To view the full article (Connecting ADHD and Nutrition) discussed in the video, visit Experience Life.
Dr. Bock on WPIX Channel 11:
The current epidemics of ADHD/ADD and autism offer a perfect example of the difference between conventional/pharmaceutical medicine and integrative/functional medicine.
Building on the ground breaking work of Dr. Ben Feingold who found that food dyes and additives can trigger ADHD symptoms, further researchers have broadened and confirmed that work. In 2004, Dr. David Schab at Columbia looked at all the placebo-controlled, double-blind studies on the subject,
Our study showed that the average effect on children’s behavior was distinctly larger than the more widely recognized effect of typical lead exposures on children’s cognition. Untold billions of dollars have been spent to remove lead from gasoline and paint, but hardly any outcry, attention, or resources have been mobilized to remove artificial dyes from the food supply.
- Dr. David Shabb
Another contributing factor appears to be food allergy/sensitivity. Dr. Lidy Pelsser of The ADHD Research Center in the Netherlands did a trial of a hypoallergenic diet in 50 ADHD children in 2011. Sixty-four percent improved on the diet and relapsed when the diet was discontinued,
We think that intervention should be considered for all children with ADHD, provided parents are willing to follow a diagnostic restricted elimination diet for a five-week period, and provided expert supervision is available. Children who react favorably to this diet should be diagnosed with food-induced AHDH.
- Dr. Lidy Pelsser
Interestingly, despite this evidence the FDA voted against warning labels for the food additives, whereas the European regulatory bodies endorsed labeling. These phenolic compounds are detoxified by a process called sulfation, and using nutritional agents that enhance sulfation may be beneficial as well.
One can see the difference between the conventional approach of adding a medication to control ADHD symptoms as opposed to the integrative model of removing phenols or allergic foods to reduce neuro-excitation.
Another study performed by Dr. Julia Rucklidge of the University of Canterbury in New Zealand employed a comprehensive formula of micro-nutrients and found a significant reduction of ADHD symptoms without the side effects of medication. These results were confirmed in a subsequent placebo-controlled study with eighty patients. Of course, working with an integrative practitioner with experience treating ADHD offers the possibility of a more targeted approach using agents like fish oil, B12 and pycnogenol. Dr. Rucklidge noted that some of the treated patients didn’t function as well when they had a yeast infection. This points to a common finding by integrative physicians that intestinal health can have a major impact on neurobehavioral issues, and that balancing the gastrointestinal tract with changes in diet or treating the flora can lead to improved behavior.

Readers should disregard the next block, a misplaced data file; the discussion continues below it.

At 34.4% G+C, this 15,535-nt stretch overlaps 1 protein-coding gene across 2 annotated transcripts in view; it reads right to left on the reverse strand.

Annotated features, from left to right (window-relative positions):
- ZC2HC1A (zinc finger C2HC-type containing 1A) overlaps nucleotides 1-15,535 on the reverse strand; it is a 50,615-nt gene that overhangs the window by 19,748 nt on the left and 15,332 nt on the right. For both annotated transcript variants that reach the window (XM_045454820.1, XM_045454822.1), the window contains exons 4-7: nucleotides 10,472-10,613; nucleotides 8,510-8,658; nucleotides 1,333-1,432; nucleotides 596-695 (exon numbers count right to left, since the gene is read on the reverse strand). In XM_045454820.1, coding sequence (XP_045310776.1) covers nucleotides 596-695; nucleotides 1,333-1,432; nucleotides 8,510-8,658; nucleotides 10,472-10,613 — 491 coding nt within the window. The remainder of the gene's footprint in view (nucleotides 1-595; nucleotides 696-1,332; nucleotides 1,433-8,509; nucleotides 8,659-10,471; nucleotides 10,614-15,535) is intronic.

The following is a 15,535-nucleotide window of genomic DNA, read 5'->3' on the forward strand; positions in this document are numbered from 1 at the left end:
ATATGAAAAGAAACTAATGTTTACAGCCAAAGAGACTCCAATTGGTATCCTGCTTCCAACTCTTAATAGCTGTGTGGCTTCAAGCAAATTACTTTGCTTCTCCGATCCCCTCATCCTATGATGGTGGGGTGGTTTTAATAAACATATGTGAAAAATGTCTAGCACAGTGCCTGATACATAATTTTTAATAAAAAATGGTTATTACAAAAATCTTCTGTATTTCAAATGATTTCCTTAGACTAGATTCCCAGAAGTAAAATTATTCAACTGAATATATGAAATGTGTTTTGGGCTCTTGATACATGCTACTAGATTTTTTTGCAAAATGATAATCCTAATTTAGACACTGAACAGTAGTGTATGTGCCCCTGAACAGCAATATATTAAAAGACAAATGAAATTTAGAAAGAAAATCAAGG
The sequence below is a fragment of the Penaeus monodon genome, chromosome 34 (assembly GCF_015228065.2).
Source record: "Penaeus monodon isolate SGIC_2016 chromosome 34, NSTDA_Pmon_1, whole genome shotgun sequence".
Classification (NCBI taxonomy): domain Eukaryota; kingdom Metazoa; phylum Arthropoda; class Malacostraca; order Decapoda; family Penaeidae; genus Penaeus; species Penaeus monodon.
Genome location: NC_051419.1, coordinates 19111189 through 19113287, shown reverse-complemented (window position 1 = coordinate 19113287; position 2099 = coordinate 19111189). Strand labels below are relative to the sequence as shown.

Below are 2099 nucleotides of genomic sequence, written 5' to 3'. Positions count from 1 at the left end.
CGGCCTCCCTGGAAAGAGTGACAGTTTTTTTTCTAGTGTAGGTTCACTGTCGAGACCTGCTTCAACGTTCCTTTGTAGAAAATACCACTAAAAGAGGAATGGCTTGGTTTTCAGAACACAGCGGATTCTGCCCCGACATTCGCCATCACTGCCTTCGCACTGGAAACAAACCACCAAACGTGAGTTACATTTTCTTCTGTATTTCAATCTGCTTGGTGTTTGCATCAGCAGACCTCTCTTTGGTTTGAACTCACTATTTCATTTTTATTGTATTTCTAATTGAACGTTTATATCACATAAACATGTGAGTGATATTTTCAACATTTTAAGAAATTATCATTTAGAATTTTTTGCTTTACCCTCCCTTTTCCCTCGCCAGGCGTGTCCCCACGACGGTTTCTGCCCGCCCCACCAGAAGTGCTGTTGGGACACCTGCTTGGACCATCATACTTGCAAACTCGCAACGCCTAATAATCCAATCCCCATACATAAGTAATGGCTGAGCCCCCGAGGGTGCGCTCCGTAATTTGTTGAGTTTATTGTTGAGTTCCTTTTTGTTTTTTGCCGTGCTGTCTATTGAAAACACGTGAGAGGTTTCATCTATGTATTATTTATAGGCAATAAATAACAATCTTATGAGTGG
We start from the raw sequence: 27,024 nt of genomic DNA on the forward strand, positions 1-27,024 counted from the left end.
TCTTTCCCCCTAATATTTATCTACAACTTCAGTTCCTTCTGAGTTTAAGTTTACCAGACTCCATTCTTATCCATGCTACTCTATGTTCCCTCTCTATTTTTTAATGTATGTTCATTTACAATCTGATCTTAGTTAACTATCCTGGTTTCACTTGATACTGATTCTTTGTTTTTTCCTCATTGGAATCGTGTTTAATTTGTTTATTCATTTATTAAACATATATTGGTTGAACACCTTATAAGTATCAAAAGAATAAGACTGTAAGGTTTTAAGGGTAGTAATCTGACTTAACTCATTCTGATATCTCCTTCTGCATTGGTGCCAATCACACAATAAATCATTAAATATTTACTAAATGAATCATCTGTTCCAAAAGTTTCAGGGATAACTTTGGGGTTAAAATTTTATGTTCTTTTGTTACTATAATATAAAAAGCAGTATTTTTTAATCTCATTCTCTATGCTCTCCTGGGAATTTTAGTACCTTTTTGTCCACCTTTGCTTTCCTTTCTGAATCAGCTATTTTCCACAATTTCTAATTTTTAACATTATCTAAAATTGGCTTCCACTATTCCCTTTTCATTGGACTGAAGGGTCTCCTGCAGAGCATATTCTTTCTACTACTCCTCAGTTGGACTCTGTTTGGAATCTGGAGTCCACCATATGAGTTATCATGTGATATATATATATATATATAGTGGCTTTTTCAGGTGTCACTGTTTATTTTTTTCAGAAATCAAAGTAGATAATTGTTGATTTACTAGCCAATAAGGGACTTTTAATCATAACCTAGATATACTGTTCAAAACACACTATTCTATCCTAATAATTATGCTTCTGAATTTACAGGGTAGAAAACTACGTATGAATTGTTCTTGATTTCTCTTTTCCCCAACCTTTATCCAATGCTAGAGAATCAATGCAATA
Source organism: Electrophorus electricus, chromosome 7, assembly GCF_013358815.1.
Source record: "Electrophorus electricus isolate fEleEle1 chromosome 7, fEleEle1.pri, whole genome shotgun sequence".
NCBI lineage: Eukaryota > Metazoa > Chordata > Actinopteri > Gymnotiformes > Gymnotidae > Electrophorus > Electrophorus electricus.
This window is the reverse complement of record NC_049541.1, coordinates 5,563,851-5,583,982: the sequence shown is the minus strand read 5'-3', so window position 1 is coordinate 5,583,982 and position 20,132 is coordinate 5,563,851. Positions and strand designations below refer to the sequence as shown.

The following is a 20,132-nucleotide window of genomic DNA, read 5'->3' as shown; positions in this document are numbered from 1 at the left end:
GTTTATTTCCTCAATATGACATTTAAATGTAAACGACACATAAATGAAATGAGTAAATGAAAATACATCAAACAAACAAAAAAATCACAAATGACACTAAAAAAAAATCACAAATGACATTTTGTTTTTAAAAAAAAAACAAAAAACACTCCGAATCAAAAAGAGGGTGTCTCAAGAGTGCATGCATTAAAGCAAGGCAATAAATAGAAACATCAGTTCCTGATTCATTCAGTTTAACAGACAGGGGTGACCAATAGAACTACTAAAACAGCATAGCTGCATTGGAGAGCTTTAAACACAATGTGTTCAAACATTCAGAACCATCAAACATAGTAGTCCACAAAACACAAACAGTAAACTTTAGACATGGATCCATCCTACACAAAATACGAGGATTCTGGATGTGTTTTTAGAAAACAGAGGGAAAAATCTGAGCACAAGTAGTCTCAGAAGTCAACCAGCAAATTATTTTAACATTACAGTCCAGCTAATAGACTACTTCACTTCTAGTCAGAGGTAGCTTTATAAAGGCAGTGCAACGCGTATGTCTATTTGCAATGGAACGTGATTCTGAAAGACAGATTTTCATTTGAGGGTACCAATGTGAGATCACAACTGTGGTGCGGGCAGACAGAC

Besides avoiding allergenic foods, another commonly employed dietary strategy is the elimination of gluten and casein. In his book, ‘Healing the New Childhood Epidemics’, Dr. Bock discusses at length the impact that gluten and casein may have and the benefits of eliminating them. In addition, diets that are high in sugars and starches can exacerbate ADHD because of problems such as hypoglycemia and the disturbances of intestinal flora. In severe or refractory cases, a more extreme regimen such as the specific carbohydrate or GAPS diet can have profound effects.
Another area where nutritional issues may impact neurologic function is the presence of toxins in our diets. Organic foods help avoid pesticide residues and avoiding tuna and other large fish reduces exposure to mercury.
It is obvious that there are a variety of dietary/nutritional interventions to address ADHD withouthaving to resort to the use of medication. The job of the integrative practitioner is to guide the patient/parents toward the most effective regimen.